With this new column and the new year, I’m hoping to begin a regular conversation with readers about the Northeast Times.
I once wrote a similar column called The Listening Post for The Inquirer and I learned a few things about readers that remain with me still. First, longtime readers know a newspaper better than anyone. And second, that reading a newspaper is far more than a daily or weekly habit; it’s the welcoming of a favorite guest into your home. That guest is expected to arrive on time, engage in lively conversation and, for the most part, behave.
I became editor of the Times in May after four years as managing editor of the Jewish Daily Forward, another beloved community paper albeit of a secular, ethnic variety. Before that, I was online editor of The Detroit News and the project director for a national training program for journalists. After all these years, I still consider it a privilege to have direct access to rolls of newsprint and barrels of ink.
My focus now, of course, is on the Northeast Times, and how to make it the best paper it can be. For that reason, whenever I meet someone from Northeast Philly, I always ask the same question: What do you like — and don’t like — about the paper?
Mostly what I hear is that readers love the paper. It was in their home when they were growing up, and it continues to be there today. I’ve come to think that this community paper is as much a part of the fabric of the Northeast as the Mayfair Diner, Holy Family University, Dietz & Watson, and the traffic streaming up and down the Boulevard.
When I press readers for what — specifically — they like about the paper, they tend to tell me two things. First, they like finding out about things going on in their neighborhood. And, second, they want to read about local crime.
Some readers have made doing the crossword a part of their Saturday morning routine. One craft vendor told me she relies on the weekly calendar to let her know where the craft fairs will be. A caller lamented that the list of trips was not published in her zoned edition the very week that she wanted to plan a getaway. (I told her to always look at our Web site, too.)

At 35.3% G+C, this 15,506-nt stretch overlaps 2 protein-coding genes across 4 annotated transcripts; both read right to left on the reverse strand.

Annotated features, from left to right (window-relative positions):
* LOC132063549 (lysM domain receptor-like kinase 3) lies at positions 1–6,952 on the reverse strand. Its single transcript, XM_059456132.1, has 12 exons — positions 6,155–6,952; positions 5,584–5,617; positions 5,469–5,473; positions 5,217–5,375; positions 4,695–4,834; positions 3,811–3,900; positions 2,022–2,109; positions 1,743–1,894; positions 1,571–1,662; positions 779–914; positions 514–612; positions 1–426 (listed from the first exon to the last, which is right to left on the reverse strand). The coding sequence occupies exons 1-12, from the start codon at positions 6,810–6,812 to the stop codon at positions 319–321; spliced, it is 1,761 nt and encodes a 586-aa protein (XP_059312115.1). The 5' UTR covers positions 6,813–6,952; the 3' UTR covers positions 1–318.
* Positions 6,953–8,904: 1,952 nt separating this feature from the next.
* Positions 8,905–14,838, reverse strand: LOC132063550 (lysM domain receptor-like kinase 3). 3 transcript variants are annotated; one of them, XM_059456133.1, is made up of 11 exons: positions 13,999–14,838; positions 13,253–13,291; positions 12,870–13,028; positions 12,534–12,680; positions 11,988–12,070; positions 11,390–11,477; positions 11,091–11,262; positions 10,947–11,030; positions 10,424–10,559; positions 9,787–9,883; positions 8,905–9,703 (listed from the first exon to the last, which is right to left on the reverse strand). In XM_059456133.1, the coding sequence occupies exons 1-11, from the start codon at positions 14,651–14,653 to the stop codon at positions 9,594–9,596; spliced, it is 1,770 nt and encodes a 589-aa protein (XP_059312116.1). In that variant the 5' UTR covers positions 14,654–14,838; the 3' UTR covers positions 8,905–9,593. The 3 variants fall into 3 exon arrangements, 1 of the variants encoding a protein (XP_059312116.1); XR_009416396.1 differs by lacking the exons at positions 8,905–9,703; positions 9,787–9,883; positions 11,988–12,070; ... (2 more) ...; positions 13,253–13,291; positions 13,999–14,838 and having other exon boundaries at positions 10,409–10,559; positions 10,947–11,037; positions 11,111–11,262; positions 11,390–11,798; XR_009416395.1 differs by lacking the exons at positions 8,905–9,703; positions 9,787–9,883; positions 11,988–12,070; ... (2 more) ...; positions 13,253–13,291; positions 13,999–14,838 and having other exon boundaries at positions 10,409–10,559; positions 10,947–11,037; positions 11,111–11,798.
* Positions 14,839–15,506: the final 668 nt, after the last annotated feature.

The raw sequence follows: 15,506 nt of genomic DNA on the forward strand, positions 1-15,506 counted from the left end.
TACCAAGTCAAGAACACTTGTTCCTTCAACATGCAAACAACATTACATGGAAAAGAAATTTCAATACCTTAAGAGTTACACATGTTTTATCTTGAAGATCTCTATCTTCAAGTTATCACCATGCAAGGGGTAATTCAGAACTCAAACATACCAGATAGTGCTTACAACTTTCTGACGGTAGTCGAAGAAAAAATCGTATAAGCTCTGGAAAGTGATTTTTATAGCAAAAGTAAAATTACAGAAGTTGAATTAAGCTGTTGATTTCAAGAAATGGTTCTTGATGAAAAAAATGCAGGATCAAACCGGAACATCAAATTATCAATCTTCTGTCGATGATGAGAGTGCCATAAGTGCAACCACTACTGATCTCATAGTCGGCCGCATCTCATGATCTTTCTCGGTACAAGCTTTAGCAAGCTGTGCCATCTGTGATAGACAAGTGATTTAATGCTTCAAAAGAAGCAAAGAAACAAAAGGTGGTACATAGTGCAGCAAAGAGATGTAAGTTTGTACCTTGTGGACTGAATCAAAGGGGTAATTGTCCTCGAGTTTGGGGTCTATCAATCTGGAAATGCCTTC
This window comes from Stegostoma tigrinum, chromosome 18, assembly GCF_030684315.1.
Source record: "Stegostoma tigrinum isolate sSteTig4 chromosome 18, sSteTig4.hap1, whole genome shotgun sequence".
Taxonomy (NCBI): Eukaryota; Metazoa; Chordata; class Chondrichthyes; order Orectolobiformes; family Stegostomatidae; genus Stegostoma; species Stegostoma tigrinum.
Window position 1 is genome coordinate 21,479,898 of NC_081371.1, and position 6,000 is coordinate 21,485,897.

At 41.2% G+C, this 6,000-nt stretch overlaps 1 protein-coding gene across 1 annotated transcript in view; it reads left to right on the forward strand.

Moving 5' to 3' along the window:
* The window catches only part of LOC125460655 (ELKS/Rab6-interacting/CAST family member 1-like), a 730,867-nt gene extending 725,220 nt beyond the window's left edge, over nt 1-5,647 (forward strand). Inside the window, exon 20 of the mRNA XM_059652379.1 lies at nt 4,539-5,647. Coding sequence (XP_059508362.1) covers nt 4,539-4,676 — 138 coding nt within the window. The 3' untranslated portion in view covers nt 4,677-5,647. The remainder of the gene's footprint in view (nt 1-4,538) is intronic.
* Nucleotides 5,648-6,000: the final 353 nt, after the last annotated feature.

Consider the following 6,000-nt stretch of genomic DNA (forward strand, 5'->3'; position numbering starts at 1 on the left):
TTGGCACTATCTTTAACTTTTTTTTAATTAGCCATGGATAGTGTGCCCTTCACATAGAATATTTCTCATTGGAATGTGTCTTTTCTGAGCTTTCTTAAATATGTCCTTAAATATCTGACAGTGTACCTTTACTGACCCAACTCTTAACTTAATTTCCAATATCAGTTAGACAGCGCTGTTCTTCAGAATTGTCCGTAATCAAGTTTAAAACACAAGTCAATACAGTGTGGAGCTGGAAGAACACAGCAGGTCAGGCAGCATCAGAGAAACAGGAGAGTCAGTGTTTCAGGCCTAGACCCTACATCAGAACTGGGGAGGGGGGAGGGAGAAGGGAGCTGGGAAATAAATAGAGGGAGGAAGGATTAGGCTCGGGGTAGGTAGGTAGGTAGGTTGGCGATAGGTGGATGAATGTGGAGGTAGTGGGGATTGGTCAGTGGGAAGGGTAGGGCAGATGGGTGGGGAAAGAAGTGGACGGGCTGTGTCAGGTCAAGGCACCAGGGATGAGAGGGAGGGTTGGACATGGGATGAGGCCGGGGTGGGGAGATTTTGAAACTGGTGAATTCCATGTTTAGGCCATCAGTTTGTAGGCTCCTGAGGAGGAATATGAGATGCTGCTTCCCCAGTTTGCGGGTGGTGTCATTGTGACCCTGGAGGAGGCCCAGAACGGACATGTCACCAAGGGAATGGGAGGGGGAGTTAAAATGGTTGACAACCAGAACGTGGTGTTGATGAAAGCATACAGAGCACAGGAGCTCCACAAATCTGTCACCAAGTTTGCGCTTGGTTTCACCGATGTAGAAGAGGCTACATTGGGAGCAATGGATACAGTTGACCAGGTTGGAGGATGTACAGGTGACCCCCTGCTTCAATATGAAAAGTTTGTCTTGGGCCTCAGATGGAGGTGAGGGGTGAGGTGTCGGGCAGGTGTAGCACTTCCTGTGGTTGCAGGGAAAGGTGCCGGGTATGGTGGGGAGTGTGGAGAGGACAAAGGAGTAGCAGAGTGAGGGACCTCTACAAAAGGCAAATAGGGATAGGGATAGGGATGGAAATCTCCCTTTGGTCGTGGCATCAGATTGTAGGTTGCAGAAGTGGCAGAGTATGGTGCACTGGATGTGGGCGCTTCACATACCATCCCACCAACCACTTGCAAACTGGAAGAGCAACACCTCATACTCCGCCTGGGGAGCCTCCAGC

More than a few people have told me they save their copy of the Times every week for a relative who has moved away.
When I remind readers that I want to hear what they don’t like, too, they tell me they remember when the paper was fatter, when it carried even more news and advertisements.
We’d like to get back to those days, too, but our fate is closely tied to the economy, and that is an important driver of our advertising, which brings in nearly all our revenue. I’m sure that as the economy recovers, the Northeast Times will put on pounds, too.
For now, we try to make the best decisions we can every week with the news hole we have. That means a lineup of breaking news and feature stories, local sports and letters from our readers. We also run news even closer to home, such as a photo of a championship team and the benefit plans for a neighbor with a debilitating disease. All of this fosters community spirit, and that’s part of a newspaper’s role, too.
I’d like you to write and tell me what you would like to see more of, and less of, in the paper. Is the crime log — the biweekly listing of all the crimes across the Northeast — useful to you? Would you miss those two pages of religious events that we occasionally run? What should we add that isn’t there now? More about local history? Dining? Music?
I will tell you upfront I won’t be able to respond individually, but I will read every response and consider what you say as we assemble the Times for you, our readers.
Editor Lillian Swanson can be reached at 215-354-3030 or email@example.com